Yankees' CC Sabathia stands on the mound during the fifth...

Yankees' CC Sabathia stands on the mound during the fifth inning of a baseball game against the Boston Red Sox in Boston, Saturday, July 27, 2019. Credit: AP/Michael Dwyer

BOSTON — What Brian Cashman won’t be able to do before Wednesday’s trade deadline is bring in five new starters.

So a member of this Yankees rotation eventually is going to need to pitch well again — preferably, from the club’s perspective, more than one.

Still, they’ll settle for one to at least get the ball rolling, but that process didn’t start Saturday afternoon.

CC Sabathia did not reach the level of awfulness of some of the others in the rotation during the past week, but he nonetheless failed to lift the group out of its collective rot in a 9-5 loss to the Red Sox in front of 36,862 at Fenway Park.

“We’ve been the reason why we’ve been losing games, so we want to turn that around,” said Sabathia, whose 4 1/3 innings marked the longest outing by any of the five starters since Masahiro Tanaka went six innings July 20 vs. Colorado.

Counting the five runs allowed by Tanaka in his final inning in that game and the five runs and nine hits, including two homers, allowed by Sabathia on Saturday, the rotation has a 17.67 ERA and 2.74 WHIP in its last 27 innings, allowing 57 runs (53 earned), 61 hits (including 19 homers) and 13 walks.

The Yankees have allowed 73 runs and 94 hits in their last seven games and have gone 2-5 in that span. The Red Sox have produced 38 runs and 52 hits, including 33 for extra bases, in three games in this series. Nevertheless, the Yankees (66-38) still lead the Red Sox (59-47) by eight games and the Rays by 8 1/2 .

“It’s different things from different guys, but first-pitch strikes and things like that haven’t been good, and it’s just been a bunch of different stuff,” pitching coach Larry Rothschild said. “It’s been really tough. It’s tough on them, it’s tough on the team, but it’s my responsibility to get it right.”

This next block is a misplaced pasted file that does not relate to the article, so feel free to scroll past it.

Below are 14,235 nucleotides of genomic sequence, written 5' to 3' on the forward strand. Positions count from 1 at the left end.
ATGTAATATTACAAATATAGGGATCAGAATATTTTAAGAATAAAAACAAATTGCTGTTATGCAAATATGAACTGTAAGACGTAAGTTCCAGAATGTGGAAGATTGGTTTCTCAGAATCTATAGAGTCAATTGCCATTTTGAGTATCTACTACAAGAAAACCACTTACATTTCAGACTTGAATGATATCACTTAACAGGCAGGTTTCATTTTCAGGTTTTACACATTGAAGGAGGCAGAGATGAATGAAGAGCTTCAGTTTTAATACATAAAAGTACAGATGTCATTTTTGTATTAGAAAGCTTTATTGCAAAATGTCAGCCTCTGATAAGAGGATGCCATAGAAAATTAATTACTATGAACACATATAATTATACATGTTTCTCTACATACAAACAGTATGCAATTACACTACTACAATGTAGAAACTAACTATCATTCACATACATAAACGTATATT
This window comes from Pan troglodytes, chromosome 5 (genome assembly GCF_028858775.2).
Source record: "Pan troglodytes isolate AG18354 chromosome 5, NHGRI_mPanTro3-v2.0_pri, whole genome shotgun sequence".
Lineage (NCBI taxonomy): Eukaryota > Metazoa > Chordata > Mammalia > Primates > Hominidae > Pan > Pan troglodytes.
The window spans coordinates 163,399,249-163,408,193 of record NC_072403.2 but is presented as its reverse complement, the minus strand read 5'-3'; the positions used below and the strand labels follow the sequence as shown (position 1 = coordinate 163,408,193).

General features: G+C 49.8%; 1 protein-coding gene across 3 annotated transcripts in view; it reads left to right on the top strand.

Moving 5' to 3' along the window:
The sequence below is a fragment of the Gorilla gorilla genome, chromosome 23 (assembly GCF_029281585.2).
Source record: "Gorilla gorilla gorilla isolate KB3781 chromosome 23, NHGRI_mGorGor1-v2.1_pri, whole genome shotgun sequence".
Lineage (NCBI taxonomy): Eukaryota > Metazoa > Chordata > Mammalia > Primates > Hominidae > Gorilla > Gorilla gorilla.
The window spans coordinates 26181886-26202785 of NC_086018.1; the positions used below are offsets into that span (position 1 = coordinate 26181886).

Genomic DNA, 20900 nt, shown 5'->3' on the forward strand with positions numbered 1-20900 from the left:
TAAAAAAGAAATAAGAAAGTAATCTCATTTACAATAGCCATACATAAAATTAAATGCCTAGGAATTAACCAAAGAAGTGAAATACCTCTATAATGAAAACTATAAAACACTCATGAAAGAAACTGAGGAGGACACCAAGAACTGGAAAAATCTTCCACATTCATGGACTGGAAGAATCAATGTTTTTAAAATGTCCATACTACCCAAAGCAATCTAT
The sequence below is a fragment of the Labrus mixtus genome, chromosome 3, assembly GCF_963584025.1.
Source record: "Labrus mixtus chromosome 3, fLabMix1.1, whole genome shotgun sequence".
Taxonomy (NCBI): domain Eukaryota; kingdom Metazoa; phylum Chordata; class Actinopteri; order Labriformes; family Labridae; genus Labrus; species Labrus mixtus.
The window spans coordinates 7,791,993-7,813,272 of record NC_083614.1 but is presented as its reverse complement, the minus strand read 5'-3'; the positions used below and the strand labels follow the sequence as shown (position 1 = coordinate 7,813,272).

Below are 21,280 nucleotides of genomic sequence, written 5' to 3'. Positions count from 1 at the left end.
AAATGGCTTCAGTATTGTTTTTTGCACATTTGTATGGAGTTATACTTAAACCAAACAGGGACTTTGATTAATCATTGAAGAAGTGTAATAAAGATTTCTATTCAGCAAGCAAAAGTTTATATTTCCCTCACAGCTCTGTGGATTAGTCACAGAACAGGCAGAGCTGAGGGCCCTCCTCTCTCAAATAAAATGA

Domingo German will try to help the Yankees avoid a sweep when he opposes Chris Sale on Sunday night.

Sabathia departed in the fifth with the Yankees trailing 5-3. “I just left too many balls over the middle of the plate,” said Sabathia, who recorded no outs on the ground (the Yankees didn’t record one until the second out of the seventh). “With the stuff I have now, I have to be pitching to the corners.”

Chad Green, with a 0.69 ERA since May 27, saw that number blow up a bit Saturday after allowing four runs and five hits in 2 1/3 innings to turn the game into yet another rout. 

Sabathia struck out one in a perfect 13-pitch first, the first inning in which a Yankees starter didn’t allow a hit since the previous Saturday against the Rockies (Tanaka).

Gio Urshela, who had four hits and two RBIs, then gave Sabathia a lead with one out in the second, lining a 3-and-1 changeup from Eduardo Rodriguez to right-center, one of the deepest parts of Fenway, for a home run and a 1-0 lead. That gave Urshela 11 home runs in 85 games after totaling eight homers in the first 167 games of his career, spanning three seasons.

Sabathia retired the first two hitters in the bottom of the inning before being victimized by some bad luck. Andrew Benintendi, who had three hits, lifted a soft fly ball down the rightfield line that stayed straight and glanced off Pesky’s Pole. His ninth home run traveled 310 feet, more than 100 feet less than Urshela's homer, and tied it at 1-1.

The Yankees actually took a 2-1 lead in the fourth when Luke Voit improved to 27-for-60 in his career vs. the Red Sox with a leadoff double and scored on Urshela’s two-out single to center, which improved the third baseman to 24-for-68 with 34 RBIs with runners in scoring position this season.

But Boston quickly retook the lead in the bottom of the inning. Rafael Devers (three hits) led off with a single, and one out later, J.D. Martinez rocketed a first-pitch cutter into the Monster seats in left for his 22nd homer, giving the Red Sox the lead for good at 3-2.

“As I say all the time, it’s inevitable that you’re going to get punched in the mouth in a major league season and we’ll be up to the challenge,” Aaron Boone said. “Our guys are too good in that room, we all know what we’re capable of, and we’ll get it going here hopefully starting tomorrow.” 

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